I do kind of feel like we've been living seperate lives. I co-slept with the girls, so we don't often share a bed. We haven't been out on a date since our 5.5yo dd was born. But while I've made new mum friends and get to chat over playdates, he's pretty much abandoned all his friendships and hobbies. So he never goes out, does anything different, and it feels claustrophobic.

And whenever I find some new coping mechanism, (mumsnet, a friendship, etc.) he finds fault with it. It's like if HE can't make me happy then nothing should.

Jan45 Thu 18-Jul-13 17:30:24

Well said sodeveryone, I am so sick of reading replies that say, get rid, pack a bag, I'd be long gone......

I'd also like to think that nobody comes on here and actually takes on board what strangers are telling them and instead, refers to their own judgement and their friends etc for advice and support.

Anything advised on here should be taken with a pinch of salt; if you haven't had the same experience then you really don't know what you would do when faced with it.

By all means use it as a sounding board and a place to vent but really that is all this is.

LEMisdisappointed Thu 18-Jul-13 17:31:07

"It just felt so nice to chat to someone who doesn't think im shit"

Sweetheart, that says it all really sad

captainchaos Thu 18-Jul-13 17:31:24

Honestly? Right now, I think I'd live alone with the kids. But that's not to say I wouldn't eventually like to see more of the work colleague, but I really don't even know him well enough to say right now.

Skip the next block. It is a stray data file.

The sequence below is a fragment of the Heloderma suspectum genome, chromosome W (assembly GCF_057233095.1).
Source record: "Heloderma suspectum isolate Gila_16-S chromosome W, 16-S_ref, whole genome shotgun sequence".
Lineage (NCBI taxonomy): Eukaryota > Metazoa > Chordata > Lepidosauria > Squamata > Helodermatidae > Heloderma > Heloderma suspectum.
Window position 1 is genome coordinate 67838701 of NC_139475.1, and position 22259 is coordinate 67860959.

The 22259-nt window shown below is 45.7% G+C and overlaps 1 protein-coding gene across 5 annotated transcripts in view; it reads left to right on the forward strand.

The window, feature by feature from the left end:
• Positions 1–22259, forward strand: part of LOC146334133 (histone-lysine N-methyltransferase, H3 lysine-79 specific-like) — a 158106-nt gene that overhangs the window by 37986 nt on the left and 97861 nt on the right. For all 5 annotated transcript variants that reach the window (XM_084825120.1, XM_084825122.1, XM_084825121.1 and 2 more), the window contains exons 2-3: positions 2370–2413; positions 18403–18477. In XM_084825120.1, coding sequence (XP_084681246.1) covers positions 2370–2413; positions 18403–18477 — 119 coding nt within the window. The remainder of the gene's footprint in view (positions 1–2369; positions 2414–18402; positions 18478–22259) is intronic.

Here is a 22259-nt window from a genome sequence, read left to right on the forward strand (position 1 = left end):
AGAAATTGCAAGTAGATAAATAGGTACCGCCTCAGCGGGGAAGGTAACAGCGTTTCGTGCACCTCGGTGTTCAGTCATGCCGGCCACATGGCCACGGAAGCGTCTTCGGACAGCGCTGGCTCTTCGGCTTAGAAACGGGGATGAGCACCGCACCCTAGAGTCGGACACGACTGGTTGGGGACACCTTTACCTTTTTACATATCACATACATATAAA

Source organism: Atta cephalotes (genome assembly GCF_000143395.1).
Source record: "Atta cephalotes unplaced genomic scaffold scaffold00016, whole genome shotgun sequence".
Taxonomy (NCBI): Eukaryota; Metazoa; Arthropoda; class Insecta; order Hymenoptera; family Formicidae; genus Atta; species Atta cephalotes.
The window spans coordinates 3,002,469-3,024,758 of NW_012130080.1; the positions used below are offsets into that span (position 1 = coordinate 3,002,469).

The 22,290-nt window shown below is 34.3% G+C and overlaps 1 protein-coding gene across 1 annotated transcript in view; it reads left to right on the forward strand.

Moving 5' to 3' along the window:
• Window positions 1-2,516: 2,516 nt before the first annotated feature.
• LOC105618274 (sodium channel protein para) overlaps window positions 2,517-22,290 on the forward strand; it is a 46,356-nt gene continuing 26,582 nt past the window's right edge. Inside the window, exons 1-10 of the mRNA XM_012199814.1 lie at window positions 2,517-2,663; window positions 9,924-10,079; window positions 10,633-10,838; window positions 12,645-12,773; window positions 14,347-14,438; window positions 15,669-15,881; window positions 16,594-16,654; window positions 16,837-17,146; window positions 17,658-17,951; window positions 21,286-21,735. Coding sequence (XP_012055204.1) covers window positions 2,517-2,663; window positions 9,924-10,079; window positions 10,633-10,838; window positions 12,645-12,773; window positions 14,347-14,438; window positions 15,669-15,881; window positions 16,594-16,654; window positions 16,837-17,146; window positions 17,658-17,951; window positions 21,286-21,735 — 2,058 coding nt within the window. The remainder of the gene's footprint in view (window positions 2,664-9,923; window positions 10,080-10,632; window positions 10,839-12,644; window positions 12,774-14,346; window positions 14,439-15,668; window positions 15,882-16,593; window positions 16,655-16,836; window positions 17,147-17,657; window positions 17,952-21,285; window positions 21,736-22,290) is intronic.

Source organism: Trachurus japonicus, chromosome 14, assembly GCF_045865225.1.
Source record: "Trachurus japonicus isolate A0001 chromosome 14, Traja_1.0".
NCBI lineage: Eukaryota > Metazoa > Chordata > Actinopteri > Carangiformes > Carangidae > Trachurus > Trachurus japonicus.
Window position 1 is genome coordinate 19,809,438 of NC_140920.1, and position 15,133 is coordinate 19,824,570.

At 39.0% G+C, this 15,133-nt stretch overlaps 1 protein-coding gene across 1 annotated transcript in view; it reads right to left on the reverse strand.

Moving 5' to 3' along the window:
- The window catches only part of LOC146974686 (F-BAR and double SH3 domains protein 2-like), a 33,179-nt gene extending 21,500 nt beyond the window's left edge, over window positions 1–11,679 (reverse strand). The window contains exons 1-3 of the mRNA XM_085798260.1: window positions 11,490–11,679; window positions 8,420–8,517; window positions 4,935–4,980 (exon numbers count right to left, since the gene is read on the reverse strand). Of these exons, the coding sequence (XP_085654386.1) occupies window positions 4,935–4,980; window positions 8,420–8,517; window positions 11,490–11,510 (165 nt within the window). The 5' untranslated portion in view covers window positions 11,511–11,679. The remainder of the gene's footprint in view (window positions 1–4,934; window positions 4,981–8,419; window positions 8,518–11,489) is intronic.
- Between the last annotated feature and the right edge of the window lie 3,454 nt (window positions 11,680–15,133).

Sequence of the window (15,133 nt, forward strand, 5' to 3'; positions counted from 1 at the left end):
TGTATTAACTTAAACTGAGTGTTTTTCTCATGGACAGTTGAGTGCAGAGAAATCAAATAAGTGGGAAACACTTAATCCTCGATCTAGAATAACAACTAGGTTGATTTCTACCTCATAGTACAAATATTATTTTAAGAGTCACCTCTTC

bigstrongmama Thu 18-Jul-13 17:38:04

I think that if you think he thinks you are shit... it's over.

CogitoErgoSometimes Thu 18-Jul-13 17:38:54

You sound like one of those couples that, living separately, would be far happier than living together. You seem to bring out the worst in each other. Declaring feelings to a work colleague is infidelity and you have to accept that of course he'd be hacked off finding this out. Him signing up to a dating site is equally unpleasant. Two wrongs don't make a right etc.

I think you need to have an honest conversation about the future. If there's anything worth salvaging, agree to make a serious effort to salvage it together. If it's over, part as intelligently and compassionately as you can for the sake of your children

Twinklestein Thu 18-Jul-13 17:40:36

Only you can know but from what you've said it doesn't sound as if your marriage is unsalvageable if that's what you (both) want.

It must have been a kick in the guts for your husband to read that email to your work friend.

On the other hand if my h shouted at me like that in labour he would now be ball-less.

May I suggest you don't let your GP prescribe your anti-depressants, but ask to be referred to a psychiatrist. GPs have minimal mental health training & psychiatrists are specialists and know the drugs much better. Particularly as your depression involves mood swings & PMT.

captainchaos Thu 18-Jul-13 17:47:45

Oh, I accept that telling my colleague crossed the line into EA territory. His dating profile was set up before that happened, but that doesn't make it right.